Buy in gloom, not boom for investment success
OPINION: There are many ways to successful investing, but one of the most rewarding is to buy in gloom.
Easy to say, hard to do. It takes courage to buy property, shares, bonds and other assets when others are selling. With luck and good timing substantial windfall profits can be made. The risk is that things won't come right – and your investment will lose further value or even go bung.
Then there's a sizeable group of long term investors that includes thousands in Kiwisaver funds, share investors and those with fixed interest deposits who don't worry, or aren't aware of fluctuations in the value of their investments.
Yet the same people probably know how much every house in their street has sold for: especially if they live in property obsessed Auckland.
We've just passed through an especially turbulent, but happily brief, period of volatility in the share and foreign exchange markets. This saw some big falls in prices encouraged by influential, noisy economic and market gurus and currency traders who talked much of the world into a funk.
They warned of imminent economic global woe because of the slowdown in the Chinese economy; or conversely that the Federal Reserve was about to lift US interest rates to cool its resurgent economy.
Calmer heads, as I argued in this column last month, shouldn't worry.
China is making no secret that it is rebalancing its economy: last week the British government made a blatant bid to become its closest business partner in the West with a glossy state welcome for the Chinese president to London: which didn't indicate the UK thinks China is about to go down the gurgler. (The president didn't get the same level of attention when he came here, though Kiwis can't lay on the pomp and circumstance like the Brits).
Weeks ago the world also seemed fixated about an imminent US interest rise. So far the Fed Reserve hasn't raised them: Deutsche Bank reports increasing talk that it won't raise rates at all next year - let alone soon.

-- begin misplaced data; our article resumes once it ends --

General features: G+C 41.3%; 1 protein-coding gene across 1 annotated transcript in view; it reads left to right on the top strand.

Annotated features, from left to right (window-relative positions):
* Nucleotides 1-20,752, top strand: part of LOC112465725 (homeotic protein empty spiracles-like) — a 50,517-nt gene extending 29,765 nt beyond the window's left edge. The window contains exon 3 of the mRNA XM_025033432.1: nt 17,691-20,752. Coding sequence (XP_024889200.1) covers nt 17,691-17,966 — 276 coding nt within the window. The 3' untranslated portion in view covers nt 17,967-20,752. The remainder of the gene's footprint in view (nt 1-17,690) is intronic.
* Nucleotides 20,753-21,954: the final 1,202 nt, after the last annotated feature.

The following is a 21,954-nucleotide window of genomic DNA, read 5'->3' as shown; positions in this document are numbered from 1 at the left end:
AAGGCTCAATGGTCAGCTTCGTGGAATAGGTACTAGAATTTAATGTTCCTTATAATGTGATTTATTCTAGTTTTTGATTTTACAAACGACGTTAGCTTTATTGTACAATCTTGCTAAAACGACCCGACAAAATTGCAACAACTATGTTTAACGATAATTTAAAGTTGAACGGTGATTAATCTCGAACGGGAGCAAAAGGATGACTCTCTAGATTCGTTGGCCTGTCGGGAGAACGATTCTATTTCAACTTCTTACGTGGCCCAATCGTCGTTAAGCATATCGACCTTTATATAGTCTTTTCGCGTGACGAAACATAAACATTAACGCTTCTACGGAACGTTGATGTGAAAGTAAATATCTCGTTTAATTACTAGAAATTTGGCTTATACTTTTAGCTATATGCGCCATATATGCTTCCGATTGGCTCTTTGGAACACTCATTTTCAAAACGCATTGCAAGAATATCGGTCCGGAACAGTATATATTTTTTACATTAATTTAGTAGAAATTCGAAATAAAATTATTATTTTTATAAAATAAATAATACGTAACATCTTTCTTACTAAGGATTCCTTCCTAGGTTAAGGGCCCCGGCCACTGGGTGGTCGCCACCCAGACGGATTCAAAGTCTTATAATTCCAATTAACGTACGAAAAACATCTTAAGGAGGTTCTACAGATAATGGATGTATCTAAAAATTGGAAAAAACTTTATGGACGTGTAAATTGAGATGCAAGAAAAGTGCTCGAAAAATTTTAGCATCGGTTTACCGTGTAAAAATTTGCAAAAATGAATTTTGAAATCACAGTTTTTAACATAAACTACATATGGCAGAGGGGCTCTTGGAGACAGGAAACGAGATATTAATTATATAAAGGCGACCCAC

This could have significant consequences for so called "risk" Australian and New Zealand currencies next year, especially given speculation that there will be no interest rises and further money printing in Europe next year.
Kiwi economists are divided over what the Reserve Bank will do with interest rates here given the conflicting economic data it is getting – most of it positive – and indications of an apparent recovery in dairy prices. It may leave rates untouched.
Property markets generally move at a slower tempo than other investments.
From late 2007 there was much in the press about falling prices in the Auckland property market with forced and mortgagee sales of expensive homes and the difficulties in selling apartments.
Even if one wanted to buy in what in retrospect was a period of bargain house prices, it was almost impossible to get a mortgage from financially stressed banks.
Compared to other investments, property is comparatively illiquid: it takes time to prepare and organise the sale of a home, farm or building.
Share, investment and commodity markets move to a much faster beat. The past few months have seen extraordinary movements in these markets worsened by a bewildering onslaught of advice on what is likely to happen next.
Those of us with a few miles on the clock – like me – weren't too concerned by the noise: the stock market seemed to be passing through its typical mid-year weak patch. Usually this ends in October, and history seems to be repeating itself.
Last month the NZX50 index plummeted 8.3 per cent after setting a record high of 5957.85 on August 3. It has rapidly regained all those losses and on Friday morning was back at 5957.
Last week Fonterra at one stage had risen $1 from September lows. Those that bought in gloom did especially well with Fisher and Paykel Healthcare, Air New Zealand, Heartland, Meridian, Turners, Spark, Nuplex, Diligent, Ebos, and Z Energy.
Shareholders in Sky TV had the bumpiest ride. Its share price suffered a nasty fall last month. A steady recovery was undone at the annual meeting when directors warned of lower profits this year, though some analysts believe it can maintain its high dividend in spite of higher costs and competition. FNZC has rerated it "outperform" with a target price of $5.49.
Dividends do matter, especially when bank deposits and fixed interest rates are so low. It was no surprise that the recovery in share prices, when it began, started with higher yielding shares. There are signs of renewed interest in tech stocks, such as Wynyard, that had been hammered, and Xero.
Exporters and importers also faced difficulties with unpredictable currency movements and a barrage of conflicting advice on the dollar.
In April, in spite of widespread forecasts, the kiwi failed to reach parity with the Australian dollar before suddenly slumping to A87.85c. Last week it had jumped back to A94c.
Sharp movements have also been felt against the US dollar which slumped from US76c to US62.5c before beginning a strong rally to around US67.5c on Friday.
The hordes of Kiwis following the Rugby World Cup in the UK – faced with high costs there - will be enjoying the growing spending power of the Kiwi against sterling.